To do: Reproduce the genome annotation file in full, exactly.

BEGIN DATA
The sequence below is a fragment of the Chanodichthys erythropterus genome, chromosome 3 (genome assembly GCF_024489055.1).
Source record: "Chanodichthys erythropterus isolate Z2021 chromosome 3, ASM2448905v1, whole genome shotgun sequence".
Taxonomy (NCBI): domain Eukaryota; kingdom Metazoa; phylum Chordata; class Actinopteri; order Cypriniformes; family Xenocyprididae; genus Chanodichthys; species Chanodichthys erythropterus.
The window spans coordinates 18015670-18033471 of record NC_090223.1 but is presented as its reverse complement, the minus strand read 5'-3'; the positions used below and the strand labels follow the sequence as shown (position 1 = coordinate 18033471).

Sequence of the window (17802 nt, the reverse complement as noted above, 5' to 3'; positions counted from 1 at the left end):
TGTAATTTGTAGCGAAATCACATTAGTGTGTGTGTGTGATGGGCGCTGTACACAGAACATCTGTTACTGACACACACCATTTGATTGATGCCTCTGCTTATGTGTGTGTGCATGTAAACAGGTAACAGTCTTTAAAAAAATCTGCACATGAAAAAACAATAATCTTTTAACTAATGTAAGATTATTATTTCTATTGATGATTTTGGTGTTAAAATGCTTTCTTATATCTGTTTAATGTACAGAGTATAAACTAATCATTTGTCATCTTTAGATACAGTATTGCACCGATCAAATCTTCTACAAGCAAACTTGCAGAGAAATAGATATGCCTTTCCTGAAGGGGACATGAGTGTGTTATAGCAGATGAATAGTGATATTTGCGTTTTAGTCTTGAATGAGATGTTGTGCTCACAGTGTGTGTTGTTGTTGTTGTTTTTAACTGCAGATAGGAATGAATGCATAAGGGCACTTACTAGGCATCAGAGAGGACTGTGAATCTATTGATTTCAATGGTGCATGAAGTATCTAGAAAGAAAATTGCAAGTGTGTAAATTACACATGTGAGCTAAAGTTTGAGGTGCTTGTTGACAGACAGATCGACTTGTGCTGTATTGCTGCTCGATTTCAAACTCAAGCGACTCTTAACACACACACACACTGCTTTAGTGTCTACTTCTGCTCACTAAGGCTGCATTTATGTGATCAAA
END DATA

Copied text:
The sequence below is a fragment of the Chanodichthys erythropterus genome, chromosome 3 (genome assembly GCF_024489055.1).
Source record: "Chanodichthys erythropterus isolate Z2021 chromosome 3, ASM2448905v1, whole genome shotgun sequence".
Taxonomy (NCBI): domain Eukaryota; kingdom Metazoa; phylum Chordata; class Actinopteri; order Cypriniformes; family Xenocyprididae; genus Chanodichthys; species Chanodichthys erythropterus.
The window spans coordinates 18015670-18033471 of record NC_090223.1 but is presented as its reverse complement, the minus strand read 5'-3'; the positions used below and the strand labels follow the sequence as shown (position 1 = coordinate 18033471).

Sequence of the window (17802 nt, the reverse complement as noted above, 5' to 3'; positions counted from 1 at the left end):
TGTAATTTGTAGCGAAATCACATTAGTGTGTGTGTGTGATGGGCGCTGTACACAGAACATCTGTTACTGACACACACCATTTGATTGATGCCTCTGCTTATGTGTGTGTGCATGTAAACAGGTAACAGTCTTTAAAAAAATCTGCACATGAAAAAACAATAATCTTTTAACTAATGTAAGATTATTATTTCTATTGATGATTTTGGTGTTAAAATGCTTTCTTATATCTGTTTAATGTACAGAGTATAAACTAATCATTTGTCATCTTTAGATACAGTATTGCACCGATCAAATCTTCTACAAGCAAACTTGCAGAGAAATAGATATGCCTTTCCTGAAGGGGACATGAGTGTGTTATAGCAGATGAATAGTGATATTTGCGTTTTAGTCTTGAATGAGATGTTGTGCTCACAGTGTGTGTTGTTGTTGTTGTTTTTAACTGCAGATAGGAATGAATGCATAAGGGCACTTACTAGGCATCAGAGAGGACTGTGAATCTATTGATTTCAATGGTGCATGAAGTATCTAGAAAGAAAATTGCAAGTGTGTAAATTACACATGTGAGCTAAAGTTTGAGGTGCTTGTTGACAGACAGATCGACTTGTGCTGTATTGCTGCTCGATTTCAAACTCAAGCGACTCTTAACACACACACACACTGCTTTAGTGTCTACTTCTGCTCACTAAGGCTGCATTTATGTGATCAAA